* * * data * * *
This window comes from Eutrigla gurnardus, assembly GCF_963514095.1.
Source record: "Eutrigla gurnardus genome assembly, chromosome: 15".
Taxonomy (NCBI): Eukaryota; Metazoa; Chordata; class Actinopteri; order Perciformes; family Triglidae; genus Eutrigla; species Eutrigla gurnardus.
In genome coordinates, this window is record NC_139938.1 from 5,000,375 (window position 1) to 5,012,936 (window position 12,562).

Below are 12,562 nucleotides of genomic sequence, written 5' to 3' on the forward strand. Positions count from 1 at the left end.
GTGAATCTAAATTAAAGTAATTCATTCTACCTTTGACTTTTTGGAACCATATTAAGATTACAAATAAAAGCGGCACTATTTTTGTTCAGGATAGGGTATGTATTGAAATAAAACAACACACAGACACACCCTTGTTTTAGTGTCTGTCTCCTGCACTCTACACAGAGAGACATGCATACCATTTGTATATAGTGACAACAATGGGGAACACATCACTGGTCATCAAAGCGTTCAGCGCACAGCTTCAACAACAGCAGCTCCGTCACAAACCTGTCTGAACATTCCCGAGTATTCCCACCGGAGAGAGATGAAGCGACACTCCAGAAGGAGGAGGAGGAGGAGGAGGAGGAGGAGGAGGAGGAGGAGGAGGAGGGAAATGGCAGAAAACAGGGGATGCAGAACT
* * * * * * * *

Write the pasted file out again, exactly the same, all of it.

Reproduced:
This window comes from Eutrigla gurnardus, assembly GCF_963514095.1.
Source record: "Eutrigla gurnardus genome assembly, chromosome: 15".
Taxonomy (NCBI): Eukaryota; Metazoa; Chordata; class Actinopteri; order Perciformes; family Triglidae; genus Eutrigla; species Eutrigla gurnardus.
In genome coordinates, this window is record NC_139938.1 from 5,000,375 (window position 1) to 5,012,936 (window position 12,562).

Below are 12,562 nucleotides of genomic sequence, written 5' to 3' on the forward strand. Positions count from 1 at the left end.
GTGAATCTAAATTAAAGTAATTCATTCTACCTTTGACTTTTTGGAACCATATTAAGATTACAAATAAAAGCGGCACTATTTTTGTTCAGGATAGGGTATGTATTGAAATAAAACAACACACAGACACACCCTTGTTTTAGTGTCTGTCTCCTGCACTCTACACAGAGAGACATGCATACCATTTGTATATAGTGACAACAATGGGGAACACATCACTGGTCATCAAAGCGTTCAGCGCACAGCTTCAACAACAGCAGCTCCGTCACAAACCTGTCTGAACATTCCCGAGTATTCCCACCGGAGAGAGATGAAGCGACACTCCAGAAGGAGGAGGAGGAGGAGGAGGAGGAGGAGGAGGAGGAGGAGGAGGAGGGAAATGGCAGAAAACAGGGGATGCAGAACT